Wretched excess the rebellion of the wide-leg pant static electricity how it works


From the start, he hated his position in the royalty. Edward hated tradition, hated uniform, and like many other young people of his era, just wanted to have fun. a gas has Philip Mann’s landmark book, The Dandy at Dusk, closely examines the Prince/King/Duke’s impact on modern men’s fashion, which mostly consisted of small tweaks to the agreed-upon modern man’s uniform. These tweaks are only radical when one considers the larger context for Edward’s small rebellions, one far more conservative and stodgy than today.

Edward came of age during the First World War and like many of his peers, became disillusioned with the whole “king and country” rigamarole. He was a part of that legendary “lost generation,” a term coined by the American writer, Gertrude Stein. Quoted by Hemingway in his A Moveable Feast, Stein puts it best, “You are a lost generation. electricity history timeline You have no respect for anything. You drink yourselves to death.” But who could blame the young people who had survived WWI, the world’s first large-scale mechanized war? Edward, like Hemingway, drank and womanized once he was out of uniform, but there was an important distinction between the two. Edward was going to have to rule his country.

The undergrads at Oxford could get away with obscenely large pants, but the Duke’s inner circle couldn’t let him dress quite so extravagantly. So, inch by inch, he persuaded his tailor to expand his hems. electricity a level physics The Duke also popularized cuffs, which were necessary for these wider, flowing garments, although he was oft-mocked for wearing them in royal contexts. We also have Edward to thank for the double-breasted suit jacket, which he preferred, since it could be worn without a waistcoat. Again, a choice made for comfiness’ sake.

Edward’s extremely public pursuit of comfort and pleasure made his fashion statements seem ever more relevant in a changing and rebellious world. k electric bill statement His unique style had immense pull across the Atlantic in the U.S.A., where he had his trousers made in an American style. High on the hips and worn with a belt, instead of the formal English extreme-high-waist and braces. Fred Astaire, a fashion icon in his own right, wrote of Edward, “HRH was unquestionably the best-dressed young man in the world and I was missing none of it.”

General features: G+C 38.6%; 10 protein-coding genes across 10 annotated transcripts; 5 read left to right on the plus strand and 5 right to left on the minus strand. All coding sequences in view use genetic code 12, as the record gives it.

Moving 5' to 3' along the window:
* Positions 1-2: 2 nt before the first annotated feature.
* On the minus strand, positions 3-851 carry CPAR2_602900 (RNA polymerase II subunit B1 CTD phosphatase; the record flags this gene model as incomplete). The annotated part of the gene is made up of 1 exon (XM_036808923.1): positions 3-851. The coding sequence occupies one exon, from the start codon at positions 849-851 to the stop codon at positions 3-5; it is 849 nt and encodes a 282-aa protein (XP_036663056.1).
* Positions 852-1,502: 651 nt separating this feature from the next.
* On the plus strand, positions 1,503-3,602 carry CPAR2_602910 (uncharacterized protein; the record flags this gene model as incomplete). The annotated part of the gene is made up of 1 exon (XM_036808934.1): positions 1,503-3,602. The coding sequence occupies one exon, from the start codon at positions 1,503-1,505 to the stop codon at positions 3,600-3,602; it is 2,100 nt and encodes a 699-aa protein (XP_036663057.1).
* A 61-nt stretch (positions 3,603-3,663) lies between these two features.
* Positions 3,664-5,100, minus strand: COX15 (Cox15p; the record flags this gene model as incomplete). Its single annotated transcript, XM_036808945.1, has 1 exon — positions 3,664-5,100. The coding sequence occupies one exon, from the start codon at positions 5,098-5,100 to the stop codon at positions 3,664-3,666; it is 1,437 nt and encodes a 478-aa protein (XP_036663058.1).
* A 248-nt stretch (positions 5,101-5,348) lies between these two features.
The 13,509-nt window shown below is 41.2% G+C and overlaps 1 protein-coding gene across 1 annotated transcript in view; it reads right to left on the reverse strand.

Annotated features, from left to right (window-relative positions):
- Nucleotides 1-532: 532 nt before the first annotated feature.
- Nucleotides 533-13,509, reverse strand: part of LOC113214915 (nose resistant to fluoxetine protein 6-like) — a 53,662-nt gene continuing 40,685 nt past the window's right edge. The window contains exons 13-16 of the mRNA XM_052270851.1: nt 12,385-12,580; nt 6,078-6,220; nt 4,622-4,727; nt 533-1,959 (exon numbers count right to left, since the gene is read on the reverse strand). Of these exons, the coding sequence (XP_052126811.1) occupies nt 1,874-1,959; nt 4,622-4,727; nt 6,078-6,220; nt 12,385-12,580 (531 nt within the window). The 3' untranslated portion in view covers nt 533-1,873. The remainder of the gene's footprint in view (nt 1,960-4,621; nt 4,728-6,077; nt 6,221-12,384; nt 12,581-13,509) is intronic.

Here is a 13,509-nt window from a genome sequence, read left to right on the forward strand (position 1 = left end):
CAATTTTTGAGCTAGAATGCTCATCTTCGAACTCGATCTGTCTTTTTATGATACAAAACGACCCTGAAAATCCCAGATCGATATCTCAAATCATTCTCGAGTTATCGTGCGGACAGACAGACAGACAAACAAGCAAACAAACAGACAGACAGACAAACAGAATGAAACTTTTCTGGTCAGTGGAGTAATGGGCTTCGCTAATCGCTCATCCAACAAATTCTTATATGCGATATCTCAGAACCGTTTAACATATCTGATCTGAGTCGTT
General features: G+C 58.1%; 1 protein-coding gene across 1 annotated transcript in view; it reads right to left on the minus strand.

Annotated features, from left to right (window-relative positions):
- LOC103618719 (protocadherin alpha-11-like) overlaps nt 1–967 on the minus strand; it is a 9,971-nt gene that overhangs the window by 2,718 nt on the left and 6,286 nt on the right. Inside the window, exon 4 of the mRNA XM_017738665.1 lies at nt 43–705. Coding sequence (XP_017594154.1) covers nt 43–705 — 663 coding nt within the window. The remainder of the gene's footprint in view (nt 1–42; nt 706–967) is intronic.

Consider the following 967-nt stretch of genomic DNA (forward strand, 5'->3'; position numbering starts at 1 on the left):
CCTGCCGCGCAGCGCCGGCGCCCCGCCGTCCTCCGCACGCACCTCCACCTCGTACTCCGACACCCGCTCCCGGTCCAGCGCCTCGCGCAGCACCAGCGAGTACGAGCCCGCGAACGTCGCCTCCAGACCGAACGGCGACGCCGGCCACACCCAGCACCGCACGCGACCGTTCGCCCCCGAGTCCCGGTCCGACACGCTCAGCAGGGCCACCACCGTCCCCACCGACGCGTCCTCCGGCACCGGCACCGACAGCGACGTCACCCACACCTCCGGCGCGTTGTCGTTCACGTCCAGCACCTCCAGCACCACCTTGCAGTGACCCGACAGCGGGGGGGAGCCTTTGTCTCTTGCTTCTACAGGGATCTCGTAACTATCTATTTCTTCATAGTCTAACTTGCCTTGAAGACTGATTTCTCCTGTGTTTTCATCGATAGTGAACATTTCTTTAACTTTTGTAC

Discontent had been brewing among Mexican-Americans living in LA for some time—well, really since the city was founded. gas dryer vs electric dryer safety Strict racial zoning laws prevented non-whites from living in the nicer parts of the city and the powers that be seemed intent on restricting Mexican-American upward mobility. Even though the U.S. was committing itself to joining in the Second World War and a wave of patriotism was sweeping the country, many latinx and other people of color didn’t exactly feel included. Executive Order 9066 had interned Japanese-Americans in concentration camps in the most hostile parts of the American West and African-Americans, when they were allowed to join the war efforts, were shunted off into the most dangerous and unrewarding divisions in the Army.

In the immediate aftermath of the Sleepy Lagoon Murder, the LAPD rounded up nearly 600 young Mexican men around the city for questioning. gasbuddy touch The tell-tale sign of “deviancy” was the young people’s clothing. Those draped, excessive suits stuck out like sore thumbs among folks wearing the state-ordained slim suits of the time. Even though Mexican-Americans joined up en masse (350,000 would ultimately serve), those who wore the coolest, edgiest suit of the day were condemned as un-American and unpatriotic.

Buying zoot suits from bootleg tailors may have been motivated by some degree of discontent with the state of the country, but the simpler reason is that they were cool. They had taken on a rebellious tint after the fabric rationing, but they were still relatively easy to get. Unfortunately, an intensely racist atmosphere made this harmless fashion statement into a far more dangerous situation. White youths of the same era were also rebelling—albeit by wearing jeans in suburban neighborhoods—but only for young people of color could an edgy wardrobe choice spell danger.